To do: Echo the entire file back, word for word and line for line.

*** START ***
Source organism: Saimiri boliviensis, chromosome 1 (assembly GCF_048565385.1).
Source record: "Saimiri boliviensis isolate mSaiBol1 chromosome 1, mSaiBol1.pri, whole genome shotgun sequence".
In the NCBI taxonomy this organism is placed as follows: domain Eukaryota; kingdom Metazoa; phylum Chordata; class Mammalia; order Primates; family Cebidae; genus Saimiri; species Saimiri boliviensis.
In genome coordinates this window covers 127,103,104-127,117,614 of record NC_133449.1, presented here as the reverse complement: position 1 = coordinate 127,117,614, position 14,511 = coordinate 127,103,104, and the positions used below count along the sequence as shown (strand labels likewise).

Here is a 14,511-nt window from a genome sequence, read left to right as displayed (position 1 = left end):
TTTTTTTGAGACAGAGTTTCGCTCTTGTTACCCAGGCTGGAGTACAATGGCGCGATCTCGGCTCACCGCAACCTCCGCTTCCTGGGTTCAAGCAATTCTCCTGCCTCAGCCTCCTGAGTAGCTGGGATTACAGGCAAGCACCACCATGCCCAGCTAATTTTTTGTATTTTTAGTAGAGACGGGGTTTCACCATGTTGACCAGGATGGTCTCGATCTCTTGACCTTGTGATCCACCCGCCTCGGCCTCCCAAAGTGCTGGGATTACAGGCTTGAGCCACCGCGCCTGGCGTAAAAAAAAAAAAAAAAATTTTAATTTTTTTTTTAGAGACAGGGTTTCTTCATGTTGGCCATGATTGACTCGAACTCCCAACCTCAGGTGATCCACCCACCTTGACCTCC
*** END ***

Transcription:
Source organism: Saimiri boliviensis, chromosome 1 (assembly GCF_048565385.1).
Source record: "Saimiri boliviensis isolate mSaiBol1 chromosome 1, mSaiBol1.pri, whole genome shotgun sequence".
In the NCBI taxonomy this organism is placed as follows: domain Eukaryota; kingdom Metazoa; phylum Chordata; class Mammalia; order Primates; family Cebidae; genus Saimiri; species Saimiri boliviensis.
In genome coordinates this window covers 127,103,104-127,117,614 of record NC_133449.1, presented here as the reverse complement: position 1 = coordinate 127,117,614, position 14,511 = coordinate 127,103,104, and the positions used below count along the sequence as shown (strand labels likewise).

Here is a 14,511-nt window from a genome sequence, read left to right as displayed (position 1 = left end):
TTTTTTTGAGACAGAGTTTCGCTCTTGTTACCCAGGCTGGAGTACAATGGCGCGATCTCGGCTCACCGCAACCTCCGCTTCCTGGGTTCAAGCAATTCTCCTGCCTCAGCCTCCTGAGTAGCTGGGATTACAGGCAAGCACCACCATGCCCAGCTAATTTTTTGTATTTTTAGTAGAGACGGGGTTTCACCATGTTGACCAGGATGGTCTCGATCTCTTGACCTTGTGATCCACCCGCCTCGGCCTCCCAAAGTGCTGGGATTACAGGCTTGAGCCACCGCGCCTGGCGTAAAAAAAAAAAAAAAAATTTTAATTTTTTTTTTAGAGACAGGGTTTCTTCATGTTGGCCATGATTGACTCGAACTCCCAACCTCAGGTGATCCACCCACCTTGACCTCC